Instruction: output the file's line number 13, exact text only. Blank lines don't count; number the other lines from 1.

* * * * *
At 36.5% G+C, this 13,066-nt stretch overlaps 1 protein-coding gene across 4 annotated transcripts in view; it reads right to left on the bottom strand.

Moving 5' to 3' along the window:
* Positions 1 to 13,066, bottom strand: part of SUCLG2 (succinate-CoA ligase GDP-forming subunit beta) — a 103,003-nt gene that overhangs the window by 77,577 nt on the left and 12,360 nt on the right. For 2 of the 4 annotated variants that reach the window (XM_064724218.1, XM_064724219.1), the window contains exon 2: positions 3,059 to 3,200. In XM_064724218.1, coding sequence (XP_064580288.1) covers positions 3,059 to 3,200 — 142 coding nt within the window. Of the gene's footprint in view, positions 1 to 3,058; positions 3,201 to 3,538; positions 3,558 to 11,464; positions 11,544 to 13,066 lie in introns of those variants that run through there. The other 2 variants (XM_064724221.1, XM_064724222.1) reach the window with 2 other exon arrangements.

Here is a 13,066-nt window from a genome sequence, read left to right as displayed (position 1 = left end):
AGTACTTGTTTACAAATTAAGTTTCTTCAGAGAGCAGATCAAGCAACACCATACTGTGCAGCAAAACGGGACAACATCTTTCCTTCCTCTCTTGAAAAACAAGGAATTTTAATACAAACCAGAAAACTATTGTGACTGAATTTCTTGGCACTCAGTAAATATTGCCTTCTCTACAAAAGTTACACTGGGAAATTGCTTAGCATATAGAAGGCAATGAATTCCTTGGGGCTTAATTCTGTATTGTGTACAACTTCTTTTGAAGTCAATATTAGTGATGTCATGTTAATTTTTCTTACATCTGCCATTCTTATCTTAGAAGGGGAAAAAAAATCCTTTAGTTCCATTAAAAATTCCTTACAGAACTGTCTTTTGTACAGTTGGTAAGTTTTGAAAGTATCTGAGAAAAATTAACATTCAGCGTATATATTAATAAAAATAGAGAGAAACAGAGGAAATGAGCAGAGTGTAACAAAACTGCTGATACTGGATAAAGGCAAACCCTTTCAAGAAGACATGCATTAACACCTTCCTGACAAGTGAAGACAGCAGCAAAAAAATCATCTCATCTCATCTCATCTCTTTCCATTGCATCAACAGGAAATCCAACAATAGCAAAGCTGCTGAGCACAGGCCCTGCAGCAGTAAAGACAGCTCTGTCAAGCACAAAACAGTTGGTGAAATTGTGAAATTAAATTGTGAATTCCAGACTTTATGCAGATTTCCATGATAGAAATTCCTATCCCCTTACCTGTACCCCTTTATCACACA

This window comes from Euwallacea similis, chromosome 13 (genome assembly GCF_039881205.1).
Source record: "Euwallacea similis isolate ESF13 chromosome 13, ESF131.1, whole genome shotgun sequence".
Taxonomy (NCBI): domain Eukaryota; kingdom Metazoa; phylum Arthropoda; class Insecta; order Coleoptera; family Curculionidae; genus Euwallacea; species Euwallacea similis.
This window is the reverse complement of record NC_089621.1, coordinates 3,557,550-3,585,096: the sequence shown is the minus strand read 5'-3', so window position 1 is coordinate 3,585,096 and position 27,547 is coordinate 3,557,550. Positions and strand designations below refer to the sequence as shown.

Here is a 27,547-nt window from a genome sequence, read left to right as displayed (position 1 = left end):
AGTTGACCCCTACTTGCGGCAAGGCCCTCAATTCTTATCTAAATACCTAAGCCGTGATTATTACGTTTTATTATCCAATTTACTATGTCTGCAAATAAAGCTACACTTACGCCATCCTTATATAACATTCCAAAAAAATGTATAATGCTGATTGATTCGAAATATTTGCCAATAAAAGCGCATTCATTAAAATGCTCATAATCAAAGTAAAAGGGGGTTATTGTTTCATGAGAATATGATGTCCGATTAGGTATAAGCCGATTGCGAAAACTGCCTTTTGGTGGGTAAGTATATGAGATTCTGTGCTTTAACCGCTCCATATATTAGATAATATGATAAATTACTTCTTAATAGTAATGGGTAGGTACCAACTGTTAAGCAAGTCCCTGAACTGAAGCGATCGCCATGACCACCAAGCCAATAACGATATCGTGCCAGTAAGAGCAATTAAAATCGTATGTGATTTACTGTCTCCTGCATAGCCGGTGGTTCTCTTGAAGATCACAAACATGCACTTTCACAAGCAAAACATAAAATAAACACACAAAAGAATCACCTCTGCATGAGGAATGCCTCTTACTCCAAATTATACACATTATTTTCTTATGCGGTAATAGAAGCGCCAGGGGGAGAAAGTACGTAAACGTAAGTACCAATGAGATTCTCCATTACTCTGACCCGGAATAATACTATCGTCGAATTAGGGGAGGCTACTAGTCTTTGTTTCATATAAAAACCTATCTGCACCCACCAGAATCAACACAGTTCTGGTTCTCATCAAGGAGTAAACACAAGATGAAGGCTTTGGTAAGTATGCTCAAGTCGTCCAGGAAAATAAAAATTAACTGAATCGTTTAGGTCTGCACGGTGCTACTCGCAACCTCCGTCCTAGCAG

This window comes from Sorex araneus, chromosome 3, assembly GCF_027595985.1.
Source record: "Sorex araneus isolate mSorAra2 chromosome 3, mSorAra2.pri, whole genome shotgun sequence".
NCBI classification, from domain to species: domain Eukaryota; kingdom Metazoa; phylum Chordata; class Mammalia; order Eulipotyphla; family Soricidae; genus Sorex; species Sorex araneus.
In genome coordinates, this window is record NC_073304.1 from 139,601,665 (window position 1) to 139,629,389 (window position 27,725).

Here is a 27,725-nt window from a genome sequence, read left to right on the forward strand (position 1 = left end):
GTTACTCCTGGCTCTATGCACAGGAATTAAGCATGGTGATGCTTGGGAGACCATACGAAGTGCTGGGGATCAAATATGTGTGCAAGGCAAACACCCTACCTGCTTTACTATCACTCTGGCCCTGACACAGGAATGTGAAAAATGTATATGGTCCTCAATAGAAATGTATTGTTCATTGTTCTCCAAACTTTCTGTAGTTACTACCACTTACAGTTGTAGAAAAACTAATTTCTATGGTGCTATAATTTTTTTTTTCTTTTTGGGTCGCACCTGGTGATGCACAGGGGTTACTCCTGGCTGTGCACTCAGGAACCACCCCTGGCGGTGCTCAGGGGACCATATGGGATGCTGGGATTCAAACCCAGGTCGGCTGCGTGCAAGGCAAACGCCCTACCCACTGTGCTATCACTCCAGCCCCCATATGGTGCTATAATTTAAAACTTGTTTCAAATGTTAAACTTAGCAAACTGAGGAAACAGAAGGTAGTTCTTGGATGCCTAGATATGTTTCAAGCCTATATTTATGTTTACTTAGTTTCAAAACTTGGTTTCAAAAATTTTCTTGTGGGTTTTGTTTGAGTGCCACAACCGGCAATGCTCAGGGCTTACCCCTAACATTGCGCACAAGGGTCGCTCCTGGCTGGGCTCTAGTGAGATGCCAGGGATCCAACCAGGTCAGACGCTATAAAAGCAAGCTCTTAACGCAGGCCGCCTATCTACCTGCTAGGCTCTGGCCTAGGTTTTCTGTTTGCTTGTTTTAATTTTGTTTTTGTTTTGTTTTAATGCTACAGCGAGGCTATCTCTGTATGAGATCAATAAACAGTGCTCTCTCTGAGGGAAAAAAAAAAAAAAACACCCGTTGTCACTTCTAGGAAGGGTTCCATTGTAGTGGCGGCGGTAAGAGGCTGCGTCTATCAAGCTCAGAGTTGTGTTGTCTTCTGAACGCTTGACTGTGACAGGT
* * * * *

Source record: "Sorex araneus isolate mSorAra2 chromosome 3, mSorAra2.pri, whole genome shotgun sequence".